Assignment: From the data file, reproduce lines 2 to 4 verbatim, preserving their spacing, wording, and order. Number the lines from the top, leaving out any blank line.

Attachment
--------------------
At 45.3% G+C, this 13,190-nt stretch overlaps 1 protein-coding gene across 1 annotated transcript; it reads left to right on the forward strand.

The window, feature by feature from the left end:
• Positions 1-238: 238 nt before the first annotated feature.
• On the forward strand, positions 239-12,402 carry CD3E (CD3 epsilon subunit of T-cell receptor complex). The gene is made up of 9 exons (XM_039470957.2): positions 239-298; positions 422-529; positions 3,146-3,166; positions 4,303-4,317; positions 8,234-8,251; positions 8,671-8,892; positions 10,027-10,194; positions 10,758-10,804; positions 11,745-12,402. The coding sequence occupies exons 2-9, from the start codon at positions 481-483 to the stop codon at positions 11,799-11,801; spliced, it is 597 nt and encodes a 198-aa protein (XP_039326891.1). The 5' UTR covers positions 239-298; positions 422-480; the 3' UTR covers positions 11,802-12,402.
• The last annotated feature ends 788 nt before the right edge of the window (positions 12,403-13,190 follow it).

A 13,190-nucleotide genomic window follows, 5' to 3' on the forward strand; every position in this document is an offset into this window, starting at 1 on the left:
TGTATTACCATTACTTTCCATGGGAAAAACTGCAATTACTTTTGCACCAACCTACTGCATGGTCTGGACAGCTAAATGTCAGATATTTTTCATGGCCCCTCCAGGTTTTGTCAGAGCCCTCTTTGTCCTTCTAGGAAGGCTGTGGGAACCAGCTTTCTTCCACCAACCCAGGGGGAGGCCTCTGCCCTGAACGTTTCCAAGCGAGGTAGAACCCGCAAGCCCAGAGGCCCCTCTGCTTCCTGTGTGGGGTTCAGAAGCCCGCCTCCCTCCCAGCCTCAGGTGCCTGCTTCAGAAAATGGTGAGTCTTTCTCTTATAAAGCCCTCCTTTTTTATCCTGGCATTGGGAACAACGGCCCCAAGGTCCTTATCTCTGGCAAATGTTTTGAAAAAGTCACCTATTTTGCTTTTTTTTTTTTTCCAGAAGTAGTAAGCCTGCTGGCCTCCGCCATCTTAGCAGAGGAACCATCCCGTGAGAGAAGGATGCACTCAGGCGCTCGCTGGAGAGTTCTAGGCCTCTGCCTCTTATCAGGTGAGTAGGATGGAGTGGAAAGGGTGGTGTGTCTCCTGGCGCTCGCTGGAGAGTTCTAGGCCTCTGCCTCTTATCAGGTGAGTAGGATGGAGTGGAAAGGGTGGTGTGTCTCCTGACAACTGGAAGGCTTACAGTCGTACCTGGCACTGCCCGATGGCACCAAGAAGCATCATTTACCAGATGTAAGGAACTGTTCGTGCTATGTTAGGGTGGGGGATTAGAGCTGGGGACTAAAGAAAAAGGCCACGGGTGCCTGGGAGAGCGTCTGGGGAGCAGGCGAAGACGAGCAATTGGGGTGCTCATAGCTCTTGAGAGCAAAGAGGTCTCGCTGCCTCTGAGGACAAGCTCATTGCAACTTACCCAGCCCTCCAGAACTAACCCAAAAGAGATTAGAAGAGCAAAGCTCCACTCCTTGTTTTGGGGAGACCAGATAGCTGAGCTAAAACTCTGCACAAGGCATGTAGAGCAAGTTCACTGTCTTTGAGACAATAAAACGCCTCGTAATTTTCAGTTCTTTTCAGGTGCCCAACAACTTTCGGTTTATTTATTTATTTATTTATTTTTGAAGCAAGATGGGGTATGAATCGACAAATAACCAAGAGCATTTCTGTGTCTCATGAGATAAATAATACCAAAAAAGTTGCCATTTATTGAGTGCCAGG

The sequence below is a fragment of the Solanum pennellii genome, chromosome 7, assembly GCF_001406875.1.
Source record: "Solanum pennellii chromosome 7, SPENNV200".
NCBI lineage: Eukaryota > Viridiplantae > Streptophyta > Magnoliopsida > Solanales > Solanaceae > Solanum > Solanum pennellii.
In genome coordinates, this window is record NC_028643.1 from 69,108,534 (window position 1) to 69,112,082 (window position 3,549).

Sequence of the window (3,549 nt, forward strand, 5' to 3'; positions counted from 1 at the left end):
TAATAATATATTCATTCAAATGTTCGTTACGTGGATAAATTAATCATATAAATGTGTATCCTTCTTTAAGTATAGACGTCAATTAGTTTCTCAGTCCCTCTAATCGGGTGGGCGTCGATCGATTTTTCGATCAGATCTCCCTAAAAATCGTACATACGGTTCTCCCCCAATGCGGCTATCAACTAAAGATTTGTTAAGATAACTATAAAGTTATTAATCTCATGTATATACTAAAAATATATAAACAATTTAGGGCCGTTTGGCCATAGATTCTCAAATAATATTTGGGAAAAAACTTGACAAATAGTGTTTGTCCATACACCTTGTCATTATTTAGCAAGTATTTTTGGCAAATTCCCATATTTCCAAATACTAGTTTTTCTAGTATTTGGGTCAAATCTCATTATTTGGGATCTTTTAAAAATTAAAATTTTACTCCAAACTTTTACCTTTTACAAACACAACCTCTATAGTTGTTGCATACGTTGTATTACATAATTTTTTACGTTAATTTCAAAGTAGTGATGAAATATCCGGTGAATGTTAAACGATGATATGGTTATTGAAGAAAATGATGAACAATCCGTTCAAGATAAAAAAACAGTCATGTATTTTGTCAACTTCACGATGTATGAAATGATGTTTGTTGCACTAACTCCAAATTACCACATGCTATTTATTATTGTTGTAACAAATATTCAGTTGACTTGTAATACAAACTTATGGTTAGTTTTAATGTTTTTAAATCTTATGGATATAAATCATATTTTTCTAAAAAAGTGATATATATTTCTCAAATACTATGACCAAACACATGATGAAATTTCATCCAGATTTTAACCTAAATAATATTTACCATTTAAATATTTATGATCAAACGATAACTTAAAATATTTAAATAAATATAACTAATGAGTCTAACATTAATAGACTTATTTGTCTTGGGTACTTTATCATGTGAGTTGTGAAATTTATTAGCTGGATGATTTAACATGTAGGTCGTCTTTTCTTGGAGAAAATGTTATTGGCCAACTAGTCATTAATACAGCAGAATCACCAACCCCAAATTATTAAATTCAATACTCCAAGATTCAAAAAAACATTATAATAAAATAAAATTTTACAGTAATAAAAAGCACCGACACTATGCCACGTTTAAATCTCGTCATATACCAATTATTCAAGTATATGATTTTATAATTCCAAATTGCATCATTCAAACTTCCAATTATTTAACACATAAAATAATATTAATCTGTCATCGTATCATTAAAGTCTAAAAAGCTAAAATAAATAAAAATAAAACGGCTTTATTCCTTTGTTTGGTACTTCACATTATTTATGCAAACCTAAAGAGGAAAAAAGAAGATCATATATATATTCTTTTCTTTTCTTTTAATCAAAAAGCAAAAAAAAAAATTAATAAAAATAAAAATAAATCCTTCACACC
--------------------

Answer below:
The window, feature by feature from the left end:
• Positions 1-238: 238 nt before the first annotated feature.
• On the forward strand, positions 239-12,402 carry CD3E (CD3 epsilon subunit of T-cell receptor complex). The gene is made up of 9 exons (XM_039470957.2): positions 239-298; positions 422-529; positions 3,146-3,166; positions 4,303-4,317; positions 8,234-8,251; positions 8,671-8,892; positions 10,027-10,194; positions 10,758-10,804; positions 11,745-12,402. The coding sequence occupies exons 2-9, from the start codon at positions 481-483 to the stop codon at positions 11,799-11,801; spliced, it is 597 nt and encodes a 198-aa protein (XP_039326891.1). The 5' UTR covers positions 239-298; positions 422-480; the 3' UTR covers positions 11,802-12,402.